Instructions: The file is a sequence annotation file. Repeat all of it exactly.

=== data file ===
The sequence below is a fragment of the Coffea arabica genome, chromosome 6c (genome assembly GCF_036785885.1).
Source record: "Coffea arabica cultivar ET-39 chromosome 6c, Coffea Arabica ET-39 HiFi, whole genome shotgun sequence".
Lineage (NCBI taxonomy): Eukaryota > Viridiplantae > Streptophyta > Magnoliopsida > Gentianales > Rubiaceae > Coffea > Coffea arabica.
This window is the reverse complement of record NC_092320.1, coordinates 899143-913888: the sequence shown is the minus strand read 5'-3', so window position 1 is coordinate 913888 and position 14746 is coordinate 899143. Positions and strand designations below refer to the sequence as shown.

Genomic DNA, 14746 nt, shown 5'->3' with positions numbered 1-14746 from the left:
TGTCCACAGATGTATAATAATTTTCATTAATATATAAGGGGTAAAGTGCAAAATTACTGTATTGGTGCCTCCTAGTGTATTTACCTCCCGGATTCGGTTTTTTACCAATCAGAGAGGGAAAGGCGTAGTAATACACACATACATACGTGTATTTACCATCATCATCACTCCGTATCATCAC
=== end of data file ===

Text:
The sequence below is a fragment of the Coffea arabica genome, chromosome 6c (genome assembly GCF_036785885.1).
Source record: "Coffea arabica cultivar ET-39 chromosome 6c, Coffea Arabica ET-39 HiFi, whole genome shotgun sequence".
Lineage (NCBI taxonomy): Eukaryota > Viridiplantae > Streptophyta > Magnoliopsida > Gentianales > Rubiaceae > Coffea > Coffea arabica.
This window is the reverse complement of record NC_092320.1, coordinates 899143-913888: the sequence shown is the minus strand read 5'-3', so window position 1 is coordinate 913888 and position 14746 is coordinate 899143. Positions and strand designations below refer to the sequence as shown.

Genomic DNA, 14746 nt, shown 5'->3' with positions numbered 1-14746 from the left:
TGTCCACAGATGTATAATAATTTTCATTAATATATAAGGGGTAAAGTGCAAAATTACTGTATTGGTGCCTCCTAGTGTATTTACCTCCCGGATTCGGTTTTTTACCAATCAGAGAGGGAAAGGCGTAGTAATACACACATACATACGTGTATTTACCATCATCATCACTCCGTATCATCAC